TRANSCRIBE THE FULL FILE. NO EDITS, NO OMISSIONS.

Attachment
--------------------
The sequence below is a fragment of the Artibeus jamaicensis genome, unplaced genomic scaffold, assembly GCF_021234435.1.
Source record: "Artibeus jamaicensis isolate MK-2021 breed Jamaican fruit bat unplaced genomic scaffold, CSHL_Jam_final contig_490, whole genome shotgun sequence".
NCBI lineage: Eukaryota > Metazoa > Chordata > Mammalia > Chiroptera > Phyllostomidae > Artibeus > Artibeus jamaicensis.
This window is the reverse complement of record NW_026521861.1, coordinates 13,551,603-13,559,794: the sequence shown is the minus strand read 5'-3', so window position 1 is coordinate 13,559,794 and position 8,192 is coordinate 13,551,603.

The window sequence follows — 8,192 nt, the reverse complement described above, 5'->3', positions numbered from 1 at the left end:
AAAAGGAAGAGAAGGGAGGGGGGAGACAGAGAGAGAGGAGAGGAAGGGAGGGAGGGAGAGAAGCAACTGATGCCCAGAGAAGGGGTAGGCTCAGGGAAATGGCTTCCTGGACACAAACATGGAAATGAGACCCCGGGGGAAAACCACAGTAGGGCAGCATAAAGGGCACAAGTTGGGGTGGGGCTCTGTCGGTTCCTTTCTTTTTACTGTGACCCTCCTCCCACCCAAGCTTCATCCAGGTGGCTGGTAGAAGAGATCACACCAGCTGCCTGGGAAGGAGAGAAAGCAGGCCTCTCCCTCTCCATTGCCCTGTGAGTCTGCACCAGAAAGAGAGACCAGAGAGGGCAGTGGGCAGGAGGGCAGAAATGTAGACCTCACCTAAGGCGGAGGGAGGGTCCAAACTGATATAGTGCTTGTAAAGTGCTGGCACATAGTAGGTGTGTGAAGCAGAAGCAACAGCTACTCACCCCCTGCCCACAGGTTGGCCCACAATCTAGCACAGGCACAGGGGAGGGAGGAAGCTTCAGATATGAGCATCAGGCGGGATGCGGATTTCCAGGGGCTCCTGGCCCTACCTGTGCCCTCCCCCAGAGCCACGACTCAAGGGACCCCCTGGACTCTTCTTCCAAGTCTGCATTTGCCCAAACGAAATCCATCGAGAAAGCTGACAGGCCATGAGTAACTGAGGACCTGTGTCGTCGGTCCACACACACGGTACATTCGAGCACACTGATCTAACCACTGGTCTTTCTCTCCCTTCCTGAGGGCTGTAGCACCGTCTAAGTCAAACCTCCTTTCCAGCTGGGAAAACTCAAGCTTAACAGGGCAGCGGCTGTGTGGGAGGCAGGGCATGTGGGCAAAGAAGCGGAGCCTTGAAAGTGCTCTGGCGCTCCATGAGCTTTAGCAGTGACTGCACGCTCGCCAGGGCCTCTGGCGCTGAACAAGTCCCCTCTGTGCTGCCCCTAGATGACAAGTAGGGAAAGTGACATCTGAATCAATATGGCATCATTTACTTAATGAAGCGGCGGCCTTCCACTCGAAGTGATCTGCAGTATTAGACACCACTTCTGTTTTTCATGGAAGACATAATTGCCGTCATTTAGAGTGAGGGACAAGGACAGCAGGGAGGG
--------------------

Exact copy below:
The sequence below is a fragment of the Artibeus jamaicensis genome, unplaced genomic scaffold, assembly GCF_021234435.1.
Source record: "Artibeus jamaicensis isolate MK-2021 breed Jamaican fruit bat unplaced genomic scaffold, CSHL_Jam_final contig_490, whole genome shotgun sequence".
NCBI lineage: Eukaryota > Metazoa > Chordata > Mammalia > Chiroptera > Phyllostomidae > Artibeus > Artibeus jamaicensis.
This window is the reverse complement of record NW_026521861.1, coordinates 13,551,603-13,559,794: the sequence shown is the minus strand read 5'-3', so window position 1 is coordinate 13,559,794 and position 8,192 is coordinate 13,551,603.

The window sequence follows — 8,192 nt, the reverse complement described above, 5'->3', positions numbered from 1 at the left end:
AAAAGGAAGAGAAGGGAGGGGGGAGACAGAGAGAGAGGAGAGGAAGGGAGGGAGGGAGAGAAGCAACTGATGCCCAGAGAAGGGGTAGGCTCAGGGAAATGGCTTCCTGGACACAAACATGGAAATGAGACCCCGGGGGAAAACCACAGTAGGGCAGCATAAAGGGCACAAGTTGGGGTGGGGCTCTGTCGGTTCCTTTCTTTTTACTGTGACCCTCCTCCCACCCAAGCTTCATCCAGGTGGCTGGTAGAAGAGATCACACCAGCTGCCTGGGAAGGAGAGAAAGCAGGCCTCTCCCTCTCCATTGCCCTGTGAGTCTGCACCAGAAAGAGAGACCAGAGAGGGCAGTGGGCAGGAGGGCAGAAATGTAGACCTCACCTAAGGCGGAGGGAGGGTCCAAACTGATATAGTGCTTGTAAAGTGCTGGCACATAGTAGGTGTGTGAAGCAGAAGCAACAGCTACTCACCCCCTGCCCACAGGTTGGCCCACAATCTAGCACAGGCACAGGGGAGGGAGGAAGCTTCAGATATGAGCATCAGGCGGGATGCGGATTTCCAGGGGCTCCTGGCCCTACCTGTGCCCTCCCCCAGAGCCACGACTCAAGGGACCCCCTGGACTCTTCTTCCAAGTCTGCATTTGCCCAAACGAAATCCATCGAGAAAGCTGACAGGCCATGAGTAACTGAGGACCTGTGTCGTCGGTCCACACACACGGTACATTCGAGCACACTGATCTAACCACTGGTCTTTCTCTCCCTTCCTGAGGGCTGTAGCACCGTCTAAGTCAAACCTCCTTTCCAGCTGGGAAAACTCAAGCTTAACAGGGCAGCGGCTGTGTGGGAGGCAGGGCATGTGGGCAAAGAAGCGGAGCCTTGAAAGTGCTCTGGCGCTCCATGAGCTTTAGCAGTGACTGCACGCTCGCCAGGGCCTCTGGCGCTGAACAAGTCCCCTCTGTGCTGCCCCTAGATGACAAGTAGGGAAAGTGACATCTGAATCAATATGGCATCATTTACTTAATGAAGCGGCGGCCTTCCACTCGAAGTGATCTGCAGTATTAGACACCACTTCTGTTTTTCATGGAAGACATAATTGCCGTCATTTAGAGTGAGGGACAAGGACAGCAGGGAGGG